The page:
Definition of Reform Judaism in English:

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Reform Judaism

Pronunciation: /rəˈfô(ə)rm/ /rēˈfô(ə)rm ˈjo͞odəˌizəm/ /ˈjo͞odēˌizəm/


A form of Judaism, initiated in Germany by the philosopher Moses Mendelssohn (1729–86), that has reformed or abandoned aspects of Orthodox Jewish worship and ritual in an attempt to adapt to modern changes in social, political, and cultural life.
Example sentences
  • Unlike Orthodox Jews, members of Reform Judaism view Jewish laws as adaptable to the changing needs of cultures over time.
  • Conservative Judaism combines elements of Orthodox and Reform Judaism.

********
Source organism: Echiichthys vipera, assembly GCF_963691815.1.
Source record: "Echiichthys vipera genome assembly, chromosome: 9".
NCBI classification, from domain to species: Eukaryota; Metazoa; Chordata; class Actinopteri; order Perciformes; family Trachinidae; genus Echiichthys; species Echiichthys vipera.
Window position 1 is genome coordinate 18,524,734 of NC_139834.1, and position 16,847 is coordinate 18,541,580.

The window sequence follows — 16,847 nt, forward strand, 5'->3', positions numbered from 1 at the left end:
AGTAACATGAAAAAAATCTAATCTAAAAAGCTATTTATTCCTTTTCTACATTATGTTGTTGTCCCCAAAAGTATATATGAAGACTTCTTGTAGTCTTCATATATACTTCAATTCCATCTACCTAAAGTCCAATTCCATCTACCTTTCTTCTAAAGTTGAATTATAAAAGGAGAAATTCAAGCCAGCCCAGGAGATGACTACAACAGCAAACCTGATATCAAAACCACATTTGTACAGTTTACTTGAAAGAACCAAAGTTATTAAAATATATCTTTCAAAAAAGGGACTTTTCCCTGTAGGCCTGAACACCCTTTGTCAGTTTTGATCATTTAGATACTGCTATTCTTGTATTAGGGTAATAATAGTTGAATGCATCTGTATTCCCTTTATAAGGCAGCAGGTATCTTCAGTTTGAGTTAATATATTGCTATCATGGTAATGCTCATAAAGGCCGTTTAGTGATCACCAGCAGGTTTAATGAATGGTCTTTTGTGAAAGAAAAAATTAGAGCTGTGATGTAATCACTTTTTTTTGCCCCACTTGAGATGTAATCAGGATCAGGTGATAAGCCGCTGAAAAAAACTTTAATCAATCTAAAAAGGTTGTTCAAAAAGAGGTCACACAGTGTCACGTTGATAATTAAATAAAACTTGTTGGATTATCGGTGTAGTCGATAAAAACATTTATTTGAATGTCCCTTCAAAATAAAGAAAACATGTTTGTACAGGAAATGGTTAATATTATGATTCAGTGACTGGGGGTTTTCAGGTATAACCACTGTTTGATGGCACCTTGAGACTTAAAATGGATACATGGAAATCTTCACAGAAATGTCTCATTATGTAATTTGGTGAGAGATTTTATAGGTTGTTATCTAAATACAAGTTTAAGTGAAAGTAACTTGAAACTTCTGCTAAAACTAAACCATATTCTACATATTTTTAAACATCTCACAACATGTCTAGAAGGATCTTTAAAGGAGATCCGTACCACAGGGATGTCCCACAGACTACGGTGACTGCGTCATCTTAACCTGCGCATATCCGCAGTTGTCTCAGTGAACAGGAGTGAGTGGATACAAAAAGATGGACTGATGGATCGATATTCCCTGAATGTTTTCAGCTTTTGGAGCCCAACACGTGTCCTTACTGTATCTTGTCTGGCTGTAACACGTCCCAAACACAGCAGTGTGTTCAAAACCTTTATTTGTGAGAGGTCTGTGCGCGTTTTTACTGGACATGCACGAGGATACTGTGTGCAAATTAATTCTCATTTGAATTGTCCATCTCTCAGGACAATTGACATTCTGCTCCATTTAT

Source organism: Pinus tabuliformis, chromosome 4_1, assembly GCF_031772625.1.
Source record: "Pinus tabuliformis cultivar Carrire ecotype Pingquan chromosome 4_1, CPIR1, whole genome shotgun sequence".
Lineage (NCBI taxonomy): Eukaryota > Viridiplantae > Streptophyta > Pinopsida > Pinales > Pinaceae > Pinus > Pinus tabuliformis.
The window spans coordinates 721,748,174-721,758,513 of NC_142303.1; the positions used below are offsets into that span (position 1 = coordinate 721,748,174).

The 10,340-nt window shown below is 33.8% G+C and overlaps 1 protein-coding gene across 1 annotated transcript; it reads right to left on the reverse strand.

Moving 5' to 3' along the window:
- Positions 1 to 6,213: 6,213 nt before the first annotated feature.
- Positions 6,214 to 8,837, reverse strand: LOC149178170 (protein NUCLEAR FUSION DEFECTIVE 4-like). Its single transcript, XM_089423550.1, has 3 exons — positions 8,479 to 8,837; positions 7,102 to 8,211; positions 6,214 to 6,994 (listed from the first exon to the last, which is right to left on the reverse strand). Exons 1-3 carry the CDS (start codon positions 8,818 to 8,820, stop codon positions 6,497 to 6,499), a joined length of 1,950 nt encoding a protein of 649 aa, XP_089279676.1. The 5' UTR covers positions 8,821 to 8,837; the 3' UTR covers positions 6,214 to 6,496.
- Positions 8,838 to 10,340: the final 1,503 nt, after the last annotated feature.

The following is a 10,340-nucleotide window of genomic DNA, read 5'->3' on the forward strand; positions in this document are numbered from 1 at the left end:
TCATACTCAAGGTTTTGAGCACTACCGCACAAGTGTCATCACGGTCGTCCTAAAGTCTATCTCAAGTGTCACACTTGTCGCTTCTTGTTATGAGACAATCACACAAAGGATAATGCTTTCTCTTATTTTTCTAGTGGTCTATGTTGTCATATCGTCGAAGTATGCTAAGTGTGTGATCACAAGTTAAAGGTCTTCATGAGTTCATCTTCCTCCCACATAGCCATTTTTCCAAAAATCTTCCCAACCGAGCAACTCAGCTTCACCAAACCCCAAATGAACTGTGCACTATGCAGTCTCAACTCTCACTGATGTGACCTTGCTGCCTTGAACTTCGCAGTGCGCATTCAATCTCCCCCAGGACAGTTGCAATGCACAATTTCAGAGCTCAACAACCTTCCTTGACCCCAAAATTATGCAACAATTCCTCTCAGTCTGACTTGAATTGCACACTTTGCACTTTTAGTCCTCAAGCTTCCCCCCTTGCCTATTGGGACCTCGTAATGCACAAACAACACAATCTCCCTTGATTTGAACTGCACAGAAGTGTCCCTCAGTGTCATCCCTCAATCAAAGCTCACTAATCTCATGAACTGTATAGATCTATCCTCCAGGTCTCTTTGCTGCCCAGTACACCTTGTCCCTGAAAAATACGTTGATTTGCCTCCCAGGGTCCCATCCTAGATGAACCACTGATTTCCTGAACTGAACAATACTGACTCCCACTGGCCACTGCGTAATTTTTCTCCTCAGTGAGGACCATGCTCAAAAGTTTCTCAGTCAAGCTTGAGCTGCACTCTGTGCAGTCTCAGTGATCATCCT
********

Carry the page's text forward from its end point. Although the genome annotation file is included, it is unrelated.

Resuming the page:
• Wise sought to make so-called classic Reform Judaism more responsive to modern Jewish needs.


Reform Jew

Example sentences
  • It's a shame that a sophisticated, Reform Jew like you should be encouraging Jews to be paranoid in our modern, liberal age!
  • For Helen, a professed Reform Jew, there is no contradiction between being a member of the Jewish community in Atlanta or Miami and being a Southern American.
  • Although nominally an Orthodox Jew - I had my bar-mitzvah in an Orthodox synagogue - I am, intellectually, a Reform Jew.

For editors and proofreaders

Syllabification: Re·form Ju·da·ism

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